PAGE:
House Takes the Fight to Bullies
House Bill 1942, the anti-bullying bill, passed smoothly out of the Texas House Tuesday 102 to 34.
The bill updates the current definition of bullying to include “cyber-bullying,” but restricts the school’s authority to on-campus or school-related activities. It also provides training to help teacher identify and deal with bullying, and includes a provision which requires the bully to be transferred to another school rather than the victim.
Not long ago, passing the bill didn’t look like it would be so easy. Lawmakers failed to pass similar legislation last session, and since then there have been four bullying related suicides. While there were over a dozen anti-bullying and anti-“cyber-bullying” bills filed this year, this is the only one to get out of committee and onto the House floor. Civil liberty advocates, religious rights groups and social conservatives created a strange-bedfellows coalition, opposing many of the anti-bullying measures proposed. Civil liberty groups were concerned that a loose definition of “bullying” and “cyber-bullying” would violate students’ first amendment rights. Religious rights groups and social conservatives argued that language in some anti-bullying bills would make a privileged class for LGBT individuals, while school administrators feared that reporting and training provisions would equate to unfunded mandates.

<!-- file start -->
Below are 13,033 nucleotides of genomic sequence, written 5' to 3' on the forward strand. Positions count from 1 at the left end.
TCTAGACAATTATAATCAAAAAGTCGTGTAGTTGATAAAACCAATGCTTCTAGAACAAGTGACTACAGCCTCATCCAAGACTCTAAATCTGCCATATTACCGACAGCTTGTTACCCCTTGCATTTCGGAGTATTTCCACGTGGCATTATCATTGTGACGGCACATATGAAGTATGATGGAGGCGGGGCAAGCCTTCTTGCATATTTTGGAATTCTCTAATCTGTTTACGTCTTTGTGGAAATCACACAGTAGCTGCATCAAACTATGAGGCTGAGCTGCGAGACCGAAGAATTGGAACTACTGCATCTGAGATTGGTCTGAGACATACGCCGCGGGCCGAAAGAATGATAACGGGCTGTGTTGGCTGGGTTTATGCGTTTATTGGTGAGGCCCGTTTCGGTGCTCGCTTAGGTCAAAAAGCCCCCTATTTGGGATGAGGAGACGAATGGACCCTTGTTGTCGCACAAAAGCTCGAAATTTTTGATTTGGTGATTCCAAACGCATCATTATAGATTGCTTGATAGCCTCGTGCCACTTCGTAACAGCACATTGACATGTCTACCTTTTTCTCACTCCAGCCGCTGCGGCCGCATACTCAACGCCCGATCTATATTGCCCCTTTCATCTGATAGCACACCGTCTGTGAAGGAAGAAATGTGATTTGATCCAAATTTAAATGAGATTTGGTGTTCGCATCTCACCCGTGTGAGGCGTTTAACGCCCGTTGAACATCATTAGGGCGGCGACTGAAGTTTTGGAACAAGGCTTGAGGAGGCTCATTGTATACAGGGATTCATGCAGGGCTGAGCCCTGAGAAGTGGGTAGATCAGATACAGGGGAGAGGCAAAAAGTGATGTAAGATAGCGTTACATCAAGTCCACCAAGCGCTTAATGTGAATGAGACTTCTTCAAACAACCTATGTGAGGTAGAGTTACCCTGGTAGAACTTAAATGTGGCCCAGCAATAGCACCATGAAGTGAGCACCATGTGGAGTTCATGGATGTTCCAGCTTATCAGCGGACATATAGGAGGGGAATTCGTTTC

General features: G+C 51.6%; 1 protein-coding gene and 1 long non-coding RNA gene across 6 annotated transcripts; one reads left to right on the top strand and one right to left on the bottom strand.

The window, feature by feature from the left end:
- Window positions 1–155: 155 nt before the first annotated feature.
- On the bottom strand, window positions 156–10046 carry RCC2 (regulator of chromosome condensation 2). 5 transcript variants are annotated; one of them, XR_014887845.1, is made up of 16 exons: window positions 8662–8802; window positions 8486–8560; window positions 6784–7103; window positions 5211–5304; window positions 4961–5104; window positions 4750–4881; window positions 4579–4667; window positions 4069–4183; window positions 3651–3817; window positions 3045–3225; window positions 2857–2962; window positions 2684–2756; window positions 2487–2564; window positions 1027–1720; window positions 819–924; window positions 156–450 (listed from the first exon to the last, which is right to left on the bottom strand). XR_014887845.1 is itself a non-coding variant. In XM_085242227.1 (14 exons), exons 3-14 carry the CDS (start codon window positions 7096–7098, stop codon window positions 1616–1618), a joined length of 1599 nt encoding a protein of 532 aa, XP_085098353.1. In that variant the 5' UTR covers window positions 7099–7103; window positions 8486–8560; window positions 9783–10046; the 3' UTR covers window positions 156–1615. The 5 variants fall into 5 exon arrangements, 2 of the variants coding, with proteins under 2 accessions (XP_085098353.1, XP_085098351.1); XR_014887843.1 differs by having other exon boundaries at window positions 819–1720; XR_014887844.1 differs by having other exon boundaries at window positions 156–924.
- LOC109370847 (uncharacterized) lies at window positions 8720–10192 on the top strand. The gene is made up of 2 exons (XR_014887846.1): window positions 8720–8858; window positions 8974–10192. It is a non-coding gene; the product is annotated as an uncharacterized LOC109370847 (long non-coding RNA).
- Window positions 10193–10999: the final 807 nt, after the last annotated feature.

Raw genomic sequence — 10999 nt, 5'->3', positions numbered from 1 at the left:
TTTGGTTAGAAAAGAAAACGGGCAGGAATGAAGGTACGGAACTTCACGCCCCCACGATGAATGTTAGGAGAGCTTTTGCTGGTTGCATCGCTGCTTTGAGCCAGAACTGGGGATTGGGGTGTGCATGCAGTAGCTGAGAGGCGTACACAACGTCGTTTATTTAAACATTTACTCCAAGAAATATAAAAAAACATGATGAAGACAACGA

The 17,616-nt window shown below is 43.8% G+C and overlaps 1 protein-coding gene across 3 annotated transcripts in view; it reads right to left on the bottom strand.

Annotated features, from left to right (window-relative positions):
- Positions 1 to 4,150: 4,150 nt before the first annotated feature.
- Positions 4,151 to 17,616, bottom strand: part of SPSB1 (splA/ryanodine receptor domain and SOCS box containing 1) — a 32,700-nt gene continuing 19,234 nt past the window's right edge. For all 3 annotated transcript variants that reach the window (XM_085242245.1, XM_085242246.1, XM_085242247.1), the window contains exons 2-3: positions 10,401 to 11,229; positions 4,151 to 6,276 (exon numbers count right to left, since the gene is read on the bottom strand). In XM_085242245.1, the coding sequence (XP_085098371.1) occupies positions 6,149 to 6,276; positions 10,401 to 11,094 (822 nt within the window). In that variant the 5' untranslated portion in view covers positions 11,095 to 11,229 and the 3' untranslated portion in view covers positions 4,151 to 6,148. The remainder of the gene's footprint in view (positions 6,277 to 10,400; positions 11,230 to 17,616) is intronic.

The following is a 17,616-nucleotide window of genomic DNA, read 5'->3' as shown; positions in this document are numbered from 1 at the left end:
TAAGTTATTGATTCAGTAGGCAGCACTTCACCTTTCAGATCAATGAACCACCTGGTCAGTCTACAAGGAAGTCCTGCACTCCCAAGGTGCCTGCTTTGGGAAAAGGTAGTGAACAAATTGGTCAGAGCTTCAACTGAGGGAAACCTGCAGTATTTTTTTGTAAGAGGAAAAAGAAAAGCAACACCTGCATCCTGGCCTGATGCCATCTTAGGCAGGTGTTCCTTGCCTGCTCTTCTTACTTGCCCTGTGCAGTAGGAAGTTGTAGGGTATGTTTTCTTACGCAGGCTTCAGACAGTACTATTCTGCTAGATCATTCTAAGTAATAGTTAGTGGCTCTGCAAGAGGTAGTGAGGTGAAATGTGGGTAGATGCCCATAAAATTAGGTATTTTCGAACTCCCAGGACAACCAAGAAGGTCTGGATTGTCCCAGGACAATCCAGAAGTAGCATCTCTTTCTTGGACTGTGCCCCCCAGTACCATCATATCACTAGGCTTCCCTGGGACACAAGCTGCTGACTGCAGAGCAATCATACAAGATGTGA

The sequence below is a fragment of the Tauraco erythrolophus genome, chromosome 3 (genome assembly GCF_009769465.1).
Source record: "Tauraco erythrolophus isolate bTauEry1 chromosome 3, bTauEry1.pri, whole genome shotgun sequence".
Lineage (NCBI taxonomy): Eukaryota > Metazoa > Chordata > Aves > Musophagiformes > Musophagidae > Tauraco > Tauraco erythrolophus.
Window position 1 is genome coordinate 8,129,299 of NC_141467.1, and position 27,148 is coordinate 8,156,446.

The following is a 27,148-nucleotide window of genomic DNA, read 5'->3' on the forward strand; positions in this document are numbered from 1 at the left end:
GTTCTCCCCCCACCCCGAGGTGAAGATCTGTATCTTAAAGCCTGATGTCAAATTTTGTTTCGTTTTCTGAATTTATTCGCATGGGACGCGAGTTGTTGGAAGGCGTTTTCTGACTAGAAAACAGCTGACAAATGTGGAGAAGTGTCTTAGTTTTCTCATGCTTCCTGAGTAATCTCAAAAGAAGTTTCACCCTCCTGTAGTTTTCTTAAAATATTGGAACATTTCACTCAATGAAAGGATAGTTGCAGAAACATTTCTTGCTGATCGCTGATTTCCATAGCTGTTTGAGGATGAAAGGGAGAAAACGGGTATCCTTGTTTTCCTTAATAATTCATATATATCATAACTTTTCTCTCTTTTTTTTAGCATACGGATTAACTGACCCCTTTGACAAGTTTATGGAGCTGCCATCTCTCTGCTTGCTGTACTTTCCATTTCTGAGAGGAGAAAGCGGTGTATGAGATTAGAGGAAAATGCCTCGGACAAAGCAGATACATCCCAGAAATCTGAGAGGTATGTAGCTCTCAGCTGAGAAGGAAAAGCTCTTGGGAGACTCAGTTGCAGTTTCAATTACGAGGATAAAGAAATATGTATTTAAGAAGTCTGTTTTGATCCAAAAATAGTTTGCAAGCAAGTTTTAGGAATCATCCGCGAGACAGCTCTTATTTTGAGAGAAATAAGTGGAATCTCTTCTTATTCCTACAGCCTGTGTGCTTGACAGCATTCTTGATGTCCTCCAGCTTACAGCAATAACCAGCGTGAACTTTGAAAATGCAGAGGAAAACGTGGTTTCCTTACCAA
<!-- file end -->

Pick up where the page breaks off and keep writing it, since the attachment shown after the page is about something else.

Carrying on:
After weeks of negotiations, HB 1942 garnered the bi-partisan support needed to pass the House. Although the bill was carried by Rep. Diane Patrick, R-Arlington, it is the collective work of the Democrats and Republicans assigned to the subcommittee on bullying. Much of the language in the bill came from Rep. Mark Strama’s HB 224.
Strama, who championed the anti-bullying cause in 2009, admits that he had to make some concessions. “Some of the things that had to be dropped out are things I would have liked to have seen in the bill,” Strama said, “but at this point, anything that causes friction to the bill risks killing the bill and that’s not a risk I am willing to take.”
There wasn’t much friction on the floor though, and the bill passed without a single member speaking against it. There were two amendments tacked onto the bill by Longview Republican David Simpson. One would give victims of bullying special self-defense training and the second would allow those victims to use “reasonable” self defense against bullies without risk of punishment.
The bill will now move onto Senate committee for approval.